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Indiana Daily Student

What it’s like to be an international student amid the coronavirus pandemic

<p>Freshly-planted chrysanthemums lay in front of Sample Gates on Oct. 9 in front of Franklin Hall. As of fall 2019, IU has a total of 7,710 international students enrolled on campuses across the state, according to the Office of International Students website. </p>

Freshly-planted chrysanthemums lay in front of Sample Gates on Oct. 9 in front of Franklin Hall. As of fall 2019, IU has a total of 7,710 international students enrolled on campuses across the state, according to the Office of International Students website. 

When IU announced that in-person classes would be suspended for two weeks following spring break, students prepared for what they believed would be a mere three-week hiatus from campus. 

However, when President Michael McRobbie announced March 15 that IU would be extending its online classes through the end of the semester, international students began to panic. Students were unsure if they would be able to return to their home countries because of safety or financial reasons. 

As of fall 2019, IU has a total of 7,710 international students enrolled on campuses across the state, according to the Office of International Students website. 

Kahan Taraporevala, a sophomore majoring in music composition, is from Bombay, India. Before the coronavirus hit, he was planning to stay in Bloomington for the summer. When it was announced that all in-person classes would be suspended for the rest of the semester, he decided that he would go home in May to be with his family.

However, his home country has recently announced that all 1.3 billion residents will be mandated to go on national lockdown amid the COVID-19 crisis.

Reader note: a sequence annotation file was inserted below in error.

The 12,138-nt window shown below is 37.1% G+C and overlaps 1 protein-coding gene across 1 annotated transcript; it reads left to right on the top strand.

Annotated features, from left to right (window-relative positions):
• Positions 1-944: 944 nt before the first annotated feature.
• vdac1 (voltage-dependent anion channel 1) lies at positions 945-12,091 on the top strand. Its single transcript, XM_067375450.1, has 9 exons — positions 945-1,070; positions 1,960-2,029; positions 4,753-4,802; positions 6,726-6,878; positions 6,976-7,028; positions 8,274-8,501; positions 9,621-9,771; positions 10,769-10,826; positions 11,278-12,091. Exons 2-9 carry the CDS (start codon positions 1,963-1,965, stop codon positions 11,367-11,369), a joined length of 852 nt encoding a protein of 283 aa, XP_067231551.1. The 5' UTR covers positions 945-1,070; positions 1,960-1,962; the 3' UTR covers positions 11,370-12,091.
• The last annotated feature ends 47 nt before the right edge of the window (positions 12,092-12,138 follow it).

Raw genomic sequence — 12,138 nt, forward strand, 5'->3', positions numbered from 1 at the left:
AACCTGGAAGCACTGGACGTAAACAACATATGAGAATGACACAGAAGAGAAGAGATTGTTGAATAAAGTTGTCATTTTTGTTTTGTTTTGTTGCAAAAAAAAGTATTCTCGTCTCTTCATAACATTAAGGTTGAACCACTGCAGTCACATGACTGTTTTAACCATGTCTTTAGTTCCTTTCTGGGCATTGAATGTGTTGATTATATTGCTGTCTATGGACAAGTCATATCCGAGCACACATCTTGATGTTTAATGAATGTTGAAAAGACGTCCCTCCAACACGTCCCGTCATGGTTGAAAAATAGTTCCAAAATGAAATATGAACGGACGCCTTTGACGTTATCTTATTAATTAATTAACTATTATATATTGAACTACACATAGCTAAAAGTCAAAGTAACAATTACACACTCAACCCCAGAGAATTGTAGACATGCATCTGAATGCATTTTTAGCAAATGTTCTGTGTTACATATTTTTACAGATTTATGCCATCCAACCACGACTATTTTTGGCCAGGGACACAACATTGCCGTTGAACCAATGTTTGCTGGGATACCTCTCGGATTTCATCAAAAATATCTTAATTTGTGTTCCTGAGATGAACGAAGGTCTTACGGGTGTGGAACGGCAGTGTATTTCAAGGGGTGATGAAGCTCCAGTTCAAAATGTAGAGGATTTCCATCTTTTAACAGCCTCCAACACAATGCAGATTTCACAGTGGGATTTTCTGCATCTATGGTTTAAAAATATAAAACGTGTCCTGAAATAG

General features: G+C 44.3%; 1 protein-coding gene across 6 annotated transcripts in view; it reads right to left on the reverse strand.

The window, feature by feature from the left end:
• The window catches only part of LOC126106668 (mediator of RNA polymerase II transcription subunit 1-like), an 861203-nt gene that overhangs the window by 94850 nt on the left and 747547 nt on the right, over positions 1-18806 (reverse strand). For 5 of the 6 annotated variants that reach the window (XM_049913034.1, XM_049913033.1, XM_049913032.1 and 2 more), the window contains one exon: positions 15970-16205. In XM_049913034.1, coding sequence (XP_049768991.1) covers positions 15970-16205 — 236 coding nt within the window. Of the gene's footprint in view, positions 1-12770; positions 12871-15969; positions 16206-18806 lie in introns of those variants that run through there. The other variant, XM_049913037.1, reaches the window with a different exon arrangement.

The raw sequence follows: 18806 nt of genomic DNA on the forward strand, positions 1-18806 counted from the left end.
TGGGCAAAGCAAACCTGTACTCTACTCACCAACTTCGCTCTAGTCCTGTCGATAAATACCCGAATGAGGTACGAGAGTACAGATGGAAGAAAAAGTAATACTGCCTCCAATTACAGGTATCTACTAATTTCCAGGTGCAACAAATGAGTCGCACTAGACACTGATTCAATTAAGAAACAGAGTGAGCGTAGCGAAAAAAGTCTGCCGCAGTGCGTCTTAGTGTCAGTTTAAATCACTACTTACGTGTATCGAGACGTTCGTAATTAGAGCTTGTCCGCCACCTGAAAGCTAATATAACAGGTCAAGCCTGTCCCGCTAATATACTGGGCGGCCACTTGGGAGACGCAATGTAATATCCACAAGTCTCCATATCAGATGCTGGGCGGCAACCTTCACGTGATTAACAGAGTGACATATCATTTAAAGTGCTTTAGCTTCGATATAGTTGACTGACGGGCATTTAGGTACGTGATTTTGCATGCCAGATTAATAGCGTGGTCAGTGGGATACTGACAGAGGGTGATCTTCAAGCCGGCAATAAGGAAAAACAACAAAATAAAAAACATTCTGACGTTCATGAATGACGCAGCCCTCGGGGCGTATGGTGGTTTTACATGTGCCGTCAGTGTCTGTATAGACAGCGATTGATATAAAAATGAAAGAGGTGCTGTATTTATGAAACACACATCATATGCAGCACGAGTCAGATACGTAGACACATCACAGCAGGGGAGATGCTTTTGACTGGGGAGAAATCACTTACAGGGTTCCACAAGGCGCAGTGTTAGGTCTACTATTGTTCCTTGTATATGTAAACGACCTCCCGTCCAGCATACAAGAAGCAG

“I physically can’t go home,” Taraporevala said. “I do wish that I could be with my family with everything going on.”

The lockdown is scheduled to last until April 14. Taraporevala hopes that he will be able to travel in May, but for now feels lucky that he is safe in Bloomington.

"I feel very lucky that I'm here and not in somewhere like Italy where things are really bad," Taraporevala said.

Suspending campus activity is necessary to combat the spread of the virus, but it can also cause confusion and sadness. 

Ludovic Mompelat, a Ph.D. student from Nantes, France double majoring in French and computational linguistics, said that it has been difficult to be so far away from his family during this time. He has been video chatting with his family more frequently than he normally would.

“Now that we are confined and quarantined, it makes the distance feel even bigger,” Mompelat said. 

Mompelat teaches courses in the Department of French and Italian. He said that the visas for IU international student employees only allow them to work on campus. The department offers language classes online for the summer, but not every instructor will be hired to teach a course. This complicates the situation for students who cannot find work at the university.

“We are not able to work outside of IU,” Mompelat said. “If you're a student and you weren't offered a teaching job for the summer, the situation for international students is even more dire considering the financial difficulties."

Mompelat said that his rent situation has not changed, and he will still be paying it as usual.

Hojip Jeon, a junior majoring in advertising from Seoul, South Korea, said that he’s lucky that he lives off campus and decided to stay in Bloomington for time and safety reasons.

“My primary reason was that I didn’t want to be in an airport,” Jeon said. “That would be scarier.”

Off-campus students don’t face as many difficulties. Jeon said that he had no issues with his housing, and it is business as usual for him when it comes to paying rent.

Other resources for international students can be found on the Office of International Services website

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